Well, today is finally my last day of living on £1 and I have to say I’m pretty excited about going back to normal tomorrow! Over the last seven days I have heard the same few questions over and over again so here are the answers…
You’re doing what? Why?!
I’m living off £1 a day for a week. This includes all food and drink but, unlike most people living on such a tight budget, I don’t have to worry about how much it costs to get to the supermarket, to cook the food or to keep myself entertained when I’m hungry! The money I save on my weekly food bill is donated to Save the Children (http://www.justgiving.com/JCIUKpoundaday)
No! People, very kindly, keep offering to buy us drinks or to have us round for dinner. I have a freezer full of food. I thought this would make it more difficult but it actually just serves as a reminder of how lucky I am. What did you eat? I was determined to get my 5 a day, not to eat low welfare meat or non free range eggs, and to use the diet as a way to offset some of the Christmas excesses! The plan was to have cereal and dried fruit for breakfast, and then vegetable and lentil soup for both lunch and dinner. Turns out lentils are quite expensive so we settled on yellow split peas. All good for the first few days until we realised we hadn’t actually considered how many calories we need to live on. Luckily we had enough spare in the budget to buy some bread and eggs (thankfully free range ones were on special offer this week).
Is it unhealthy?
I’ve actually eaten healthier in many ways. Mainly because I can only afford one coffee a day and no alcohol, chocolate, cakes etc. I also had to plan all meals and eat at home so ensured we had plenty of cheap vegetable like carrots. The mid week supermarket trip was a huge eye opener though. Processed rubbish is so much cheaper than fresh food. This challenge would have been so much easier if I lived on carbs and artificial flavourings. To get a full calorie intake (say 2000) every 10p I spend has to equate to 200 calories. Fruit and veg really don’t help with that. Smartprice noodles, cheap crisps, clearance shelf junk food suddenly seem more appealing.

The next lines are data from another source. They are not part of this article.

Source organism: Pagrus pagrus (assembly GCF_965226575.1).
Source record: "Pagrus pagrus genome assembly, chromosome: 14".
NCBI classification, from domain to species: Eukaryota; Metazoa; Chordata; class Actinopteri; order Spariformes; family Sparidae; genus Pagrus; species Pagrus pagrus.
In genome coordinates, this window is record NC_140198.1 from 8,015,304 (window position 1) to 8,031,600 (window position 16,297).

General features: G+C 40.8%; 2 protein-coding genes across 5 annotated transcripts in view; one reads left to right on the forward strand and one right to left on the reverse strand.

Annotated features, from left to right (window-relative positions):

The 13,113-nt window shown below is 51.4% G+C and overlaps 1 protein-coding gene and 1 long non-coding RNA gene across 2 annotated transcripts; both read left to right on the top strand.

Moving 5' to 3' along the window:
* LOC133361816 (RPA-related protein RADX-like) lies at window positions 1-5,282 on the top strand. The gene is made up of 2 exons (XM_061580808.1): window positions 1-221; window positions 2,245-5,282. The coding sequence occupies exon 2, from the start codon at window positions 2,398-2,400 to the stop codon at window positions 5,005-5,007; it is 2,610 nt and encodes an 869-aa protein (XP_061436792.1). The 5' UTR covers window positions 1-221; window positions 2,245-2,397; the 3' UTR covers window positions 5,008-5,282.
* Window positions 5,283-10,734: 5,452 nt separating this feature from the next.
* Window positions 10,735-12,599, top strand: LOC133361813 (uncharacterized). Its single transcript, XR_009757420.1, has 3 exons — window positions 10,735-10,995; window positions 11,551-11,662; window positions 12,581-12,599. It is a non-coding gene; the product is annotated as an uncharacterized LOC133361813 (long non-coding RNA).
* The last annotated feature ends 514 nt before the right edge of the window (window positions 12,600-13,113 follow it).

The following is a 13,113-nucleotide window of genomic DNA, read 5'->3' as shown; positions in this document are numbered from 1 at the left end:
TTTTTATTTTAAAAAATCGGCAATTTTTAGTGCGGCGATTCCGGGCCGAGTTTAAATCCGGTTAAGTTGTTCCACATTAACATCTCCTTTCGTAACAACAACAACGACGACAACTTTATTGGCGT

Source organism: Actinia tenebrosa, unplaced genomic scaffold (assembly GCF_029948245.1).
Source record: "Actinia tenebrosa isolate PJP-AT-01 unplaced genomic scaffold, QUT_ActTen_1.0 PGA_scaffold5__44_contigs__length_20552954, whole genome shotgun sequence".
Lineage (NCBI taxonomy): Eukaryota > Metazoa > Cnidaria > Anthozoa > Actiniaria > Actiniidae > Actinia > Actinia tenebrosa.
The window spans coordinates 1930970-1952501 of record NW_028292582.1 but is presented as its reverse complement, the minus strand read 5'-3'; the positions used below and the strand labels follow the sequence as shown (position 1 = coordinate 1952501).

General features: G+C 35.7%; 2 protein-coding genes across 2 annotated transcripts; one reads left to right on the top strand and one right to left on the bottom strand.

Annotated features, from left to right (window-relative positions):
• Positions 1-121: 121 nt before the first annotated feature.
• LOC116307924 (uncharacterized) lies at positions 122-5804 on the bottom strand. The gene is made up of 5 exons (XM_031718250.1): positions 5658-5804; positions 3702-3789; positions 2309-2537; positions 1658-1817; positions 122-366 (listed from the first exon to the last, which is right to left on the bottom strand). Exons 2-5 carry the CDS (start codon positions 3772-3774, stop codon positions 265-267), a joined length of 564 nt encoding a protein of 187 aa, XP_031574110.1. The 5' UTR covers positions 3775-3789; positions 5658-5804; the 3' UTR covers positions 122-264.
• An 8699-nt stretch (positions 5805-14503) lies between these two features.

Yellow split pea soup and bread
Will you keep it up?
No, definitely not, and I’m beyond grateful that I have that choice. But I will be making some long term changes as a result. More planning, eating cheap healthy food where possible, no alcohol in the week, cut down on caffeine and processed food. Buy as much as I can from local shops – moving to big supermarket own brands made me think about how much suppliers actually make. I’m lucky to be able to decide to spend a bit more on milk, eggs, bread etc to support them. Overall, I want to keep my monthly food bill as low as I can and to keep using the difference to support the people who have to live like this every single day.
JCI UK TOYP (Ten Oustanding Young Persons) Director
Categorised in: Charity
This post was written by Soraya Bowen